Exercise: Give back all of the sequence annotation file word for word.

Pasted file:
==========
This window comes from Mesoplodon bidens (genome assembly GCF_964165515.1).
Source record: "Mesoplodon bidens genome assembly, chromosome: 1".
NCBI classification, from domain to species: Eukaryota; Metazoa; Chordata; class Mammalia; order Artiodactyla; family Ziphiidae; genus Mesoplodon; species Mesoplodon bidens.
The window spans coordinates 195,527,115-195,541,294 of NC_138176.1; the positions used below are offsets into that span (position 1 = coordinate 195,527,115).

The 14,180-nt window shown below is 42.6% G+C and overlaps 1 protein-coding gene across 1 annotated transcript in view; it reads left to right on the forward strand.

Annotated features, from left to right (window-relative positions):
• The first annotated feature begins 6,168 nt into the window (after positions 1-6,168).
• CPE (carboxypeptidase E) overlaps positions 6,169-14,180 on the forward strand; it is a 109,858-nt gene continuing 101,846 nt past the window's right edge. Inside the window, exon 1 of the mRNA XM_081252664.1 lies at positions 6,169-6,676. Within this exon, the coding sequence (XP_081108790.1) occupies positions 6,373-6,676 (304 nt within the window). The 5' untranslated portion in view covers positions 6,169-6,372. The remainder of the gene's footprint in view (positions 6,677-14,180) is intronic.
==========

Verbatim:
This window comes from Mesoplodon bidens (genome assembly GCF_964165515.1).
Source record: "Mesoplodon bidens genome assembly, chromosome: 1".
NCBI classification, from domain to species: Eukaryota; Metazoa; Chordata; class Mammalia; order Artiodactyla; family Ziphiidae; genus Mesoplodon; species Mesoplodon bidens.
The window spans coordinates 195,527,115-195,541,294 of NC_138176.1; the positions used below are offsets into that span (position 1 = coordinate 195,527,115).

The 14,180-nt window shown below is 42.6% G+C and overlaps 1 protein-coding gene across 1 annotated transcript in view; it reads left to right on the forward strand.

Annotated features, from left to right (window-relative positions):
• The first annotated feature begins 6,168 nt into the window (after positions 1-6,168).
• CPE (carboxypeptidase E) overlaps positions 6,169-14,180 on the forward strand; it is a 109,858-nt gene continuing 101,846 nt past the window's right edge. Inside the window, exon 1 of the mRNA XM_081252664.1 lies at positions 6,169-6,676. Within this exon, the coding sequence (XP_081108790.1) occupies positions 6,373-6,676 (304 nt within the window). The 5' untranslated portion in view covers positions 6,169-6,372. The remainder of the gene's footprint in view (positions 6,677-14,180) is intronic.